The indications that Turkey activated the radars of its Russian-made S-400 anti-aircraft systems in order to detect U.S.-made Greek F-16 fighter jets on their return from the Eunomia exercise on Aug. 27 off Cyprus apparently sounded the alarm in Washington about the situation in the eastern Mediterranean and reportedly prompted the visits by U.S. Secretary of State Mike Pompeo to Cyprus on Sept. 12 and Greece on Sept. 27-29.
The visits highlight how Ankara’s procurement of the S-400s is irking Washington, which has threatened to impose sanctions if the Russian system is activated. According to reports from a section of the Turkish opposition media, a general test of the S-400 systems is planned by Ankara near Sinop on the Black Sea.
Regardless of the decisions that Ankara will take regarding its air defence, last week’s three-day visit by Pompeo, which took him to Thessaloniki and the Souda base on Crete, was seen as very significant.
The permanent mooring of the USS Hershel “Woody” Williams at the Souda facility is a strong indication of the U.S. intent to substantially strengthen its presence on the island. The support of a 106,000-ton displacement ship capable of carrying helicopters, UAVs and other systems requires significant changes to the base.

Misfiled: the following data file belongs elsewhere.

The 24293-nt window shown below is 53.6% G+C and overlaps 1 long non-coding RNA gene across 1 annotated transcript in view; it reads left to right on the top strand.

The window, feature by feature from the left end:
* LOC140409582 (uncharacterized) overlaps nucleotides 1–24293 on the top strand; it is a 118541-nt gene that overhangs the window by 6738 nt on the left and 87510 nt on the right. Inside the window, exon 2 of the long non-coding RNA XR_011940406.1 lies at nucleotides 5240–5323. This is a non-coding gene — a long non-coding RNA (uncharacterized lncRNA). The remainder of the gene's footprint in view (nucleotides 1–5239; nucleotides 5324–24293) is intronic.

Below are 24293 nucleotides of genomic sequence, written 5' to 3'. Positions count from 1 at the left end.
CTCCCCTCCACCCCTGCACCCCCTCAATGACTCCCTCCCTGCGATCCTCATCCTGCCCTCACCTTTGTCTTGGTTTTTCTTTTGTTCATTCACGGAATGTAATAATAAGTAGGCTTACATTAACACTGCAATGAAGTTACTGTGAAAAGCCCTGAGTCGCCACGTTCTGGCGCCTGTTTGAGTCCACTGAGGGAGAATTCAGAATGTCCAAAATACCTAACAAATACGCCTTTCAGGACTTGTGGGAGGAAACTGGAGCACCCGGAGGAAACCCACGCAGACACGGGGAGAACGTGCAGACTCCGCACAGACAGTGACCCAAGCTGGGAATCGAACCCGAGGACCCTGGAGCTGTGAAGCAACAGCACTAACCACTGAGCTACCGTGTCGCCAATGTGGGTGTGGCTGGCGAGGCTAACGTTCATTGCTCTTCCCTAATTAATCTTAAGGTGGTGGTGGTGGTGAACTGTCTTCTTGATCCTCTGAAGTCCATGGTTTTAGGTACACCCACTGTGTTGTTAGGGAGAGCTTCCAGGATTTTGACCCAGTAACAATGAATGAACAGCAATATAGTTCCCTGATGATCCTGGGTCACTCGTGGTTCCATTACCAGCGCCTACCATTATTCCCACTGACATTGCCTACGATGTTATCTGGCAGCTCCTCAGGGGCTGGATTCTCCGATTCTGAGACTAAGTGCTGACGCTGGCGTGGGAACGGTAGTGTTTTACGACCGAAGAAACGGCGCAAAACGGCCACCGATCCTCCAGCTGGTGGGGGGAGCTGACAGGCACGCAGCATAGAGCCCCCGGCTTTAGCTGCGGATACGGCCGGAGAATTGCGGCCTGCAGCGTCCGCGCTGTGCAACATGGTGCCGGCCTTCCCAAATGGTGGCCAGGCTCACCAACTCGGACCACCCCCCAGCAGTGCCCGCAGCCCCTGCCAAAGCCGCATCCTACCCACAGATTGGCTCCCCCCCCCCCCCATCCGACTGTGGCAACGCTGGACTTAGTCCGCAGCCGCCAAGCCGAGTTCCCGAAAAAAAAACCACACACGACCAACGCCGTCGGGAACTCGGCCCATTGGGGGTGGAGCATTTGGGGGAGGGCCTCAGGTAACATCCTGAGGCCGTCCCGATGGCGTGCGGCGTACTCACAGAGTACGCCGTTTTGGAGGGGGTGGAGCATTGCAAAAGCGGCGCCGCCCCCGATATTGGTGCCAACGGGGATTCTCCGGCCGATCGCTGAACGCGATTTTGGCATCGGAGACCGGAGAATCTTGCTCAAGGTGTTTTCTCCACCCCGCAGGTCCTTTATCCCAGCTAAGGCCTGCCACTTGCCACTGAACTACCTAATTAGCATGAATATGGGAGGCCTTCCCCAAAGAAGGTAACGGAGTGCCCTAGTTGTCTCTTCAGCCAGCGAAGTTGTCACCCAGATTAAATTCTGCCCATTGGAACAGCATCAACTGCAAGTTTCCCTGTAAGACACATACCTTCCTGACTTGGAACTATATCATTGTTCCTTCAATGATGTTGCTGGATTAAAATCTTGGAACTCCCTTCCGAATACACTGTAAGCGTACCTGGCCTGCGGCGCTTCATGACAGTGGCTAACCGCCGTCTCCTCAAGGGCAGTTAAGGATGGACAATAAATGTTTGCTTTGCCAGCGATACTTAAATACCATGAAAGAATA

The United States has been supporting Greece in an ongoing effort since 2016 to further bolster the capabilities of the navy base on Souda.
Crete, in general, seems to be becoming a hub for concentrating military power with infrastructure that can host not only Greek and American forces, but also units from Arab countries, as was the case in recent weeks with jets from the United Arab Emirates.